I see my boys together, and, even as young as they are, I see the same type of bond forming.  Nothing brings more joy to Liam than seeing Benjamin.  When Benjamin walks into the room, Liam smiles and giggles and wrestles free in order to get down and crawl (at warp speed) to Benjamin’s side.  Even at just 10 months old, he wants to be with his big brother and wants to be doing what he’s doing (which is already getting him in trouble).  Benjamin gets frustrated with Liam, to be sure (“Don’t eat that!  Don’t touch that!  That’s MINE!”) but he is so kind and sensitive to his little brother.  He already watches him and supervises what he’s doing — and not just for self-centered reasons.  He lets me know when “Liam’s playing with a toy that’s not good for babies” and today even directed him away from playing with the oscillating fan in the living room.  If I need to do something Liam objects to (anything that requires he be restrained, like diaper changes) Benjamin will come and tell me, “Mommy, he doesn’t like that”.  He routinely tells me, “I love my brother!” and “I love my little Liam!”.  I suspect I will see this adoration/protection duet play out for many years to come.  It’s amazing to watch my children love each other the way that they do.

There is really something special about brothers.  I am so happy that my boys have each other.  I’ve always thought I had the best brothers ever . . . but I think they have some competition.

Super helper

Today began my third week of German class.  I go three days per week, and the first four times I had class my mom was here, so getting there was relatively easy (for me).  All I had to do was get her set up with the things she needed for the boys, get myself ready, and get there.  Travelling alone is pretty easy — I can take stairs or escalator, I can sit in any open seat on the train (or even stand, in a relatively small space), I don’t tend to drop a lot of things, and I walk pretty fast (especially for someone fairly short-legged).

Last week, my mom went home, and reality set in.  Wednesday of last week I started getting the kids ready an hour and a half before my class started.  I made it, but barely.  So, on Friday, I allowed an extra 15 minutes of prep time . . . and got to the UN to drop off the kids at exactly the same time as Wednesday.  (I have no idea how that happens — it’s some law of space/time I missed during my collegiate studies.)  I wasn’t late either time, but I’d rather be early than late, and the level of stress I experience when I’m running late tends to make me irritable, which makes me unpleasant to be around, which is no fun for my kids.  So, it’s just better to skip it.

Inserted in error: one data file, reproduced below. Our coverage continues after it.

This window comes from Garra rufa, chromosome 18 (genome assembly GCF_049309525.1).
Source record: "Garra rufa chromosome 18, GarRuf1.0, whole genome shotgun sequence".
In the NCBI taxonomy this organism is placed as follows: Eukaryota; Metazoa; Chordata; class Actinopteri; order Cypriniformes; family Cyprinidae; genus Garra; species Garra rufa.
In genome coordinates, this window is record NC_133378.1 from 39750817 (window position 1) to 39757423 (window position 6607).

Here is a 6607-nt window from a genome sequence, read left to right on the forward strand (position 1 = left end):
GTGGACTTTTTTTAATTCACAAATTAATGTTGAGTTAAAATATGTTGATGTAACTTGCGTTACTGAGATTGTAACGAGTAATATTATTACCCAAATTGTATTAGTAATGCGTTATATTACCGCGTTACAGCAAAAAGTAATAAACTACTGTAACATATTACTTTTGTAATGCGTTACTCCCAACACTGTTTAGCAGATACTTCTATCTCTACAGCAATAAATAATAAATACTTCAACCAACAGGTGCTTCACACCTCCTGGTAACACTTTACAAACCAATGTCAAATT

So, today, I was going to be early!  I had a plan to get started getting everyone ready to go a full two hours before class time.  I had visions of being an hour (or more) early to class and feeling very silly, but I was going to do it anyway.  Just before “getting ready time” was about to start, I thought I’d feed Liam, just so he’d be full and happy before we needed to leave . . . and he fell asleep, in my arms.  Liam is a wonderful, sweet baby who sleeps so well at night, and not at all during the day.  He’s not much of a napper, except for occasionally when we’re out and he’ll sleep in the stroller.  He was so sweet and so soundly asleep that I couldn’t bring myself to wake him.  So, I put Nick, Jr. on for Benjamin and just held Liam while he slept.  For 40 minutes.  At which point, I was starting to stress about potentially being very late to German class, so I decided that any potential benefit Liam was getting from his nap was about to be outweighed by me being stressed out while we got ready to go.  I (very gently) woke him up and started getting ready to go.

We made it, easily.  We got ready to leave the house (changed both diapers, got all three of us dressed) in just less than 20 minutes (which may be a record).  We got to have a leisurely walk to the train and no stress on the way.  All because Benjamin helped me out a TON while we were getting ready.  He was cooperative about his diaper change and about getting dressed, he “watched Liam” (who was in his exersaucer — I swear I don’t actually ask my 3 year old to watch my 10 month old) while I got dressed and helped me get toys together for Liam while I got him dressed.  It was amazing.

Benjamin is an amazing kid, anyway (if I do say so myself) but his capacity to truly help in such grown up ways is astounding to me.  I don’t know if he’s just naturally able to be more mature and responsible at times than I’d ever expect, or whether some flaw in my parenting of him has created this capacity before he should have it.  It isn’t always like this — there are plenty of times where his antics run counter to my mission du jour.  But today, he was my super helper (and he has been many times before).